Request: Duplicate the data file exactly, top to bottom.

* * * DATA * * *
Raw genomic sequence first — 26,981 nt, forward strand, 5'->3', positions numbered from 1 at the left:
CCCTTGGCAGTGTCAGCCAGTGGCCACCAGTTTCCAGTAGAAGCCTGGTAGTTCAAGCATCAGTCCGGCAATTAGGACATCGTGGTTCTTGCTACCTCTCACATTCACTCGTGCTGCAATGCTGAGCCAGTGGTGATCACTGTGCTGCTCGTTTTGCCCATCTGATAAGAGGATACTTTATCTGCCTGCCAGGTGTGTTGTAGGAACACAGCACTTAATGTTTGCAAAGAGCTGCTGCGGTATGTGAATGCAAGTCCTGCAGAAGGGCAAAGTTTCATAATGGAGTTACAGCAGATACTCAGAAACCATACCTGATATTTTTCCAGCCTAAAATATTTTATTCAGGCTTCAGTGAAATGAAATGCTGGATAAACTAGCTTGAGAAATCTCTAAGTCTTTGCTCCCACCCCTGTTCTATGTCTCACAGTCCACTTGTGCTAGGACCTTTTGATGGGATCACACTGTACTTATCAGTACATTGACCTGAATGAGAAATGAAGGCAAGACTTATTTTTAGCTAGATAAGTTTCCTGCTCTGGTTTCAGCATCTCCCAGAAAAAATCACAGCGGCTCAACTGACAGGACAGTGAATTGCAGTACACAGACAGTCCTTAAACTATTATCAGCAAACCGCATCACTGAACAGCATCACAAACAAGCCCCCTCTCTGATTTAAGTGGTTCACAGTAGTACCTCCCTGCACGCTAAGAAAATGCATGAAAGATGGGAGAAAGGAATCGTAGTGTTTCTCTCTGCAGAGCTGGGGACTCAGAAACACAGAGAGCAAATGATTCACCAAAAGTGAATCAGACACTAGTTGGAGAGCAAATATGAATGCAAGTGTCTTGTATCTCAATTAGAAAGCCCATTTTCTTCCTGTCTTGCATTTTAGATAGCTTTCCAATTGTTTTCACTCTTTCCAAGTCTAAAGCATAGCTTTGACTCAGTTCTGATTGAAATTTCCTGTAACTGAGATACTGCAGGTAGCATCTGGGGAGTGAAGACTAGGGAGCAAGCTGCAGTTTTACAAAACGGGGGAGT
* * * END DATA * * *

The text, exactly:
Raw genomic sequence first — 26,981 nt, forward strand, 5'->3', positions numbered from 1 at the left:
CCCTTGGCAGTGTCAGCCAGTGGCCACCAGTTTCCAGTAGAAGCCTGGTAGTTCAAGCATCAGTCCGGCAATTAGGACATCGTGGTTCTTGCTACCTCTCACATTCACTCGTGCTGCAATGCTGAGCCAGTGGTGATCACTGTGCTGCTCGTTTTGCCCATCTGATAAGAGGATACTTTATCTGCCTGCCAGGTGTGTTGTAGGAACACAGCACTTAATGTTTGCAAAGAGCTGCTGCGGTATGTGAATGCAAGTCCTGCAGAAGGGCAAAGTTTCATAATGGAGTTACAGCAGATACTCAGAAACCATACCTGATATTTTTCCAGCCTAAAATATTTTATTCAGGCTTCAGTGAAATGAAATGCTGGATAAACTAGCTTGAGAAATCTCTAAGTCTTTGCTCCCACCCCTGTTCTATGTCTCACAGTCCACTTGTGCTAGGACCTTTTGATGGGATCACACTGTACTTATCAGTACATTGACCTGAATGAGAAATGAAGGCAAGACTTATTTTTAGCTAGATAAGTTTCCTGCTCTGGTTTCAGCATCTCCCAGAAAAAATCACAGCGGCTCAACTGACAGGACAGTGAATTGCAGTACACAGACAGTCCTTAAACTATTATCAGCAAACCGCATCACTGAACAGCATCACAAACAAGCCCCCTCTCTGATTTAAGTGGTTCACAGTAGTACCTCCCTGCACGCTAAGAAAATGCATGAAAGATGGGAGAAAGGAATCGTAGTGTTTCTCTCTGCAGAGCTGGGGACTCAGAAACACAGAGAGCAAATGATTCACCAAAAGTGAATCAGACACTAGTTGGAGAGCAAATATGAATGCAAGTGTCTTGTATCTCAATTAGAAAGCCCATTTTCTTCCTGTCTTGCATTTTAGATAGCTTTCCAATTGTTTTCACTCTTTCCAAGTCTAAAGCATAGCTTTGACTCAGTTCTGATTGAAATTTCCTGTAACTGAGATACTGCAGGTAGCATCTGGGGAGTGAAGACTAGGGAGCAAGCTGCAGTTTTACAAAACGGGGGAGT